I couldn't really find a good solution to this problem.
The problem occurs when i render out a red saturated graphic from AE (32bit Linear) - the highlights gets washed out. I have read about this problem before, but can't find the article again ):
I can't really find a good work around to this without changing the colors of the graphics.
You can render any kind of file that you want- for 32bit you will get large files though that are not meant for delivery (playback)though.
Work @32bit in your comp just don't linearize the color space when you render (in whatever format) and you should get the same look you see in your comp window.
What settings do you use, I cant get it to look correct. Try a lot of different settings and also what you suggested. How can AE make a render that looks like the comp ( 32bit Linear ) to normal 8bit 1.0 Gamma or so ??
Sorry but my understanding for this as a bit slappy, and i need to make those nice looking renders :D Please help.
[Thallis von Holck]"But what if i would like to stay in 32-bit?"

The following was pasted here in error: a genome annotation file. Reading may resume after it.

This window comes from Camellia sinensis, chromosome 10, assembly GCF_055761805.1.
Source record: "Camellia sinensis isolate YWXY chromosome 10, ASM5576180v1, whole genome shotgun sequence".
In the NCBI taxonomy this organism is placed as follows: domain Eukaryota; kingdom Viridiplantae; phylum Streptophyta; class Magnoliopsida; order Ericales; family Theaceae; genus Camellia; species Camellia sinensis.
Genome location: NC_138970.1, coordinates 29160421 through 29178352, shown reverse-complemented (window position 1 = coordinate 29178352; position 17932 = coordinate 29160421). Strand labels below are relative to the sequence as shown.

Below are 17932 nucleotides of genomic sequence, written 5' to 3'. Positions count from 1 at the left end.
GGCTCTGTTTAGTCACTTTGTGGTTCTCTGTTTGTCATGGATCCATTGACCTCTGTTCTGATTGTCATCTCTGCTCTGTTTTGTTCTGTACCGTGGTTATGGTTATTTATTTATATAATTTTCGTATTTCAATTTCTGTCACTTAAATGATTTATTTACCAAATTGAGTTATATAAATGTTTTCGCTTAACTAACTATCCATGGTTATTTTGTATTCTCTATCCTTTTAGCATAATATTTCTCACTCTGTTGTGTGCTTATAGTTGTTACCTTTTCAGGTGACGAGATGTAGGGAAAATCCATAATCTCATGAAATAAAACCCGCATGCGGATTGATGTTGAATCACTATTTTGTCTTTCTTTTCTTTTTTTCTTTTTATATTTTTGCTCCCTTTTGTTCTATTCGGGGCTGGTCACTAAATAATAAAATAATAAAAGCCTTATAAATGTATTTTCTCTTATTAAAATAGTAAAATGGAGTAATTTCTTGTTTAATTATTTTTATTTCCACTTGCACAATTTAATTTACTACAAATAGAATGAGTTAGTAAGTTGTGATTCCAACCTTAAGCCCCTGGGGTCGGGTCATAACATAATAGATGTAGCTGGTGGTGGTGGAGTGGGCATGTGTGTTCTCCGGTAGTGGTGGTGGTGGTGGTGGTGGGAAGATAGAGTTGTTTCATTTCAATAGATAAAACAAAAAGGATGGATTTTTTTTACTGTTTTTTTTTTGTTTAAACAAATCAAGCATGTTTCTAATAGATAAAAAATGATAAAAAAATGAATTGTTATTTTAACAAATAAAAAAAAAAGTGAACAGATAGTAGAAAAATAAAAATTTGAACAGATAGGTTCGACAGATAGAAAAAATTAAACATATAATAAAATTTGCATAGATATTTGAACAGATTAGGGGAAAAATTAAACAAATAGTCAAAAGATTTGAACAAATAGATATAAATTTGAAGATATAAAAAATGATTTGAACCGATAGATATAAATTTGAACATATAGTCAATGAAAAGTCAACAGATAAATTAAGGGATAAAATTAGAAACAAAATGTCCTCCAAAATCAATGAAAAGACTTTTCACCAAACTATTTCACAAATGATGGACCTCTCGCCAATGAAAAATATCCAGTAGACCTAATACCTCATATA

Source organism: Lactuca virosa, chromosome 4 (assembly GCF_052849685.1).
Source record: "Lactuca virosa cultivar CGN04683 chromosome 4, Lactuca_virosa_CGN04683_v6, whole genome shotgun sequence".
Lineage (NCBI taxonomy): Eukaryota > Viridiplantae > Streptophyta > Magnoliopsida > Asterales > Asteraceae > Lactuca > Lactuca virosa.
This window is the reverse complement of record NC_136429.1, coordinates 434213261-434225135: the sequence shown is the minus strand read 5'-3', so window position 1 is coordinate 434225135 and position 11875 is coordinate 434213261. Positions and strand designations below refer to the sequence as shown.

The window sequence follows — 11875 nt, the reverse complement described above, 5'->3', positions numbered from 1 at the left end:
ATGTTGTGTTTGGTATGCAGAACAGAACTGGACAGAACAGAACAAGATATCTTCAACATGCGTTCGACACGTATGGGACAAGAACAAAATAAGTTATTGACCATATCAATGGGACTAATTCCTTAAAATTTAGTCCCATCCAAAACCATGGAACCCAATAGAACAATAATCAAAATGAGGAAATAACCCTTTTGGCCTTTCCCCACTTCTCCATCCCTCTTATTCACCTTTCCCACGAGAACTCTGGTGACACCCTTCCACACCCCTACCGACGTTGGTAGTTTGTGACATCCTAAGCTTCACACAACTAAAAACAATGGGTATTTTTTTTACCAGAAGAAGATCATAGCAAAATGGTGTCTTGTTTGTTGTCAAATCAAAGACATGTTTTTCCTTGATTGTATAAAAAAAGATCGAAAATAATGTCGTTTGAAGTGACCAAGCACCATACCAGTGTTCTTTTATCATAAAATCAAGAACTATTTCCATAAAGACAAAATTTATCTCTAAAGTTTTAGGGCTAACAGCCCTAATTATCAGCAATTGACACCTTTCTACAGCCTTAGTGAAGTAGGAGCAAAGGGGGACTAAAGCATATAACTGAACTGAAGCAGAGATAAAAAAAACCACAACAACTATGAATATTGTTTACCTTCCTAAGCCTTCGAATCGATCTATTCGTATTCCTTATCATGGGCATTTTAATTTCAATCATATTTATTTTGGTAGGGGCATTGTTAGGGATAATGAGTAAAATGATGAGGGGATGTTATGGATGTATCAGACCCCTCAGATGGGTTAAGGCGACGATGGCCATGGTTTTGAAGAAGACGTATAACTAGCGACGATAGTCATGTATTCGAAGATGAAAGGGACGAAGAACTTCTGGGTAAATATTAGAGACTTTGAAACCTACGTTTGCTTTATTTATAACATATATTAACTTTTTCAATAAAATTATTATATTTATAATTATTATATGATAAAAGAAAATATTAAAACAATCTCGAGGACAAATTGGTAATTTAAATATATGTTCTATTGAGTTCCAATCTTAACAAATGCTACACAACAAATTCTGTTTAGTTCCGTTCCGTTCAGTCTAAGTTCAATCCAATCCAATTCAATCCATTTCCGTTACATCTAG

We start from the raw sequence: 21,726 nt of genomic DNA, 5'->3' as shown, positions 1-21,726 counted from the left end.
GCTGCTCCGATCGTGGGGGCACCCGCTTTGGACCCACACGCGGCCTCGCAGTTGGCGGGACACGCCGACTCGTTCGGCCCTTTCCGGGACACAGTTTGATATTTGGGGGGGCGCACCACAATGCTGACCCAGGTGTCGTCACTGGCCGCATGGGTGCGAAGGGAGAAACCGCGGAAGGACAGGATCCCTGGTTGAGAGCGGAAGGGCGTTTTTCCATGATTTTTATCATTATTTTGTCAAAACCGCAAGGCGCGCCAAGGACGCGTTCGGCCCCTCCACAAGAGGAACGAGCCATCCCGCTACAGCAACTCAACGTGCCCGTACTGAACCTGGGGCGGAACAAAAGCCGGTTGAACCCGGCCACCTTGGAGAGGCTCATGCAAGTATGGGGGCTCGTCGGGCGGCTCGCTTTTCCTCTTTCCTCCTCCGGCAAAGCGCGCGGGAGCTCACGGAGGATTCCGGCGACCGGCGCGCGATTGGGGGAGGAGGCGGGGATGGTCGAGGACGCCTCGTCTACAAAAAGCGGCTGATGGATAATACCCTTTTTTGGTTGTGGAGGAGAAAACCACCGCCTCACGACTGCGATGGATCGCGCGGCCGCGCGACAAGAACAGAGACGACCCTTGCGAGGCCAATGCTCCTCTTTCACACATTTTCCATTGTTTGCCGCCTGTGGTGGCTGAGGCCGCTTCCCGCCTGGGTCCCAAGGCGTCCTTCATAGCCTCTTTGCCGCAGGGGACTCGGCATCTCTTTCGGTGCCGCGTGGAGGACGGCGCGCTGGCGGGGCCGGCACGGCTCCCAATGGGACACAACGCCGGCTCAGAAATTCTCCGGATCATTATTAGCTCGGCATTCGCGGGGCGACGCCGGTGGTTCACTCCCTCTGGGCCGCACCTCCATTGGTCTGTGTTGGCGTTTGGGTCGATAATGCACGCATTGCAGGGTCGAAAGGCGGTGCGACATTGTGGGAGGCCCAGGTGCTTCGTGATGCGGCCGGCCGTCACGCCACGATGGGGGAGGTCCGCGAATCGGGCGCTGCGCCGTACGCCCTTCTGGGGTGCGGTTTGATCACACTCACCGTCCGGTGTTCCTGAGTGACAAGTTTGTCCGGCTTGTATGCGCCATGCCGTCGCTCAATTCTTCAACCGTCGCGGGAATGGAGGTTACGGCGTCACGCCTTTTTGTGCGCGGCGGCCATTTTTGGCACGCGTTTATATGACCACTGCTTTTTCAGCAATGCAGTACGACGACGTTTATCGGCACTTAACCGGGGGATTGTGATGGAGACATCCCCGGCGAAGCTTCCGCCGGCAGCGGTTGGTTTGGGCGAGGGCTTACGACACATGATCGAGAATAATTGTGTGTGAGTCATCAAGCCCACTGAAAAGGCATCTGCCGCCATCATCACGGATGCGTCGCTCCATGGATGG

You could export to something like an OpenEXR sequence but you can't really watch that anywhere as Tudor said. Those insanely big bit depths are pretty much reserved for CGI and film post where you want to keep as much data as possible before you bring it down to whatever the final thing is.
This happens because the "white hot" color is only a combination of red and green. When the red and green values get clipped to 1.0 they become an uninspiring orange/yellow color.
The best solution I've found for maintaining the 32bpc look in cases like these is to add an Adjustment Layer at the top of your composition with a Levels effect applied with something like the following values:
Input Black: 1.0
Input White: 50.0
Output Black: 0.0
Output White: 50.0
Clip To Output Black: On
Clip To Output White: Off
Then apply the Tint effect and set the Adjustment Layer to the 'Add' blend mode.
What this essentially does is take all of the superwhite values in the composition, tints them and adds that tinted color back into the underlying values. This gives the "white hot" red/green areas some blue so that they stay "white hot" in the render. Changing the Input/Output White values and the Gamma value here have the biggest effect, just make sure that your Input and Output White values are always the same.
You could also add another Adjustment Layer at the top of your composition, apply the Levels effect, leave it at its defaults except change both 'Clip To' settings to 'On' and this will give you a preview of what your render will look like (you can set it to a 'Guide' layer if you don't want it to be considered for the render).